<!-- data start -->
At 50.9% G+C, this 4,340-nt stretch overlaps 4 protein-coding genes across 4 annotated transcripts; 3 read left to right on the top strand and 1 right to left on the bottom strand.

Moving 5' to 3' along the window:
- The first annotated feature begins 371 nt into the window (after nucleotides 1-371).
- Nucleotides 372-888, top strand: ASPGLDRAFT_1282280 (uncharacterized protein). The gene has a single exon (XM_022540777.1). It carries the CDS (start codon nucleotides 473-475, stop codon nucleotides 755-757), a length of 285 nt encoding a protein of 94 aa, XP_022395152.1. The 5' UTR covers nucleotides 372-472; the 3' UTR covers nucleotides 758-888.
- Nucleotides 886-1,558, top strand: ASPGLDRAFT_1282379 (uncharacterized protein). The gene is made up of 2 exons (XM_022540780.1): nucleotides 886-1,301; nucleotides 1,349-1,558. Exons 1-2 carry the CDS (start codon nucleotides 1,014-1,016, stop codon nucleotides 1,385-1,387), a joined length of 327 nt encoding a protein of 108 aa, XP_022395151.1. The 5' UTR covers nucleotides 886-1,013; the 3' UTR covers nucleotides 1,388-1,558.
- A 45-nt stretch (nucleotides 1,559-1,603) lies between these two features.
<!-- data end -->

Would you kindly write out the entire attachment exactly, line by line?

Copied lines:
At 50.9% G+C, this 4,340-nt stretch overlaps 4 protein-coding genes across 4 annotated transcripts; 3 read left to right on the top strand and 1 right to left on the bottom strand.

Moving 5' to 3' along the window:
- The first annotated feature begins 371 nt into the window (after nucleotides 1-371).
- Nucleotides 372-888, top strand: ASPGLDRAFT_1282280 (uncharacterized protein). The gene has a single exon (XM_022540777.1). It carries the CDS (start codon nucleotides 473-475, stop codon nucleotides 755-757), a length of 285 nt encoding a protein of 94 aa, XP_022395152.1. The 5' UTR covers nucleotides 372-472; the 3' UTR covers nucleotides 758-888.
- Nucleotides 886-1,558, top strand: ASPGLDRAFT_1282379 (uncharacterized protein). The gene is made up of 2 exons (XM_022540780.1): nucleotides 886-1,301; nucleotides 1,349-1,558. Exons 1-2 carry the CDS (start codon nucleotides 1,014-1,016, stop codon nucleotides 1,385-1,387), a joined length of 327 nt encoding a protein of 108 aa, XP_022395151.1. The 5' UTR covers nucleotides 886-1,013; the 3' UTR covers nucleotides 1,388-1,558.
- A 45-nt stretch (nucleotides 1,559-1,603) lies between these two features.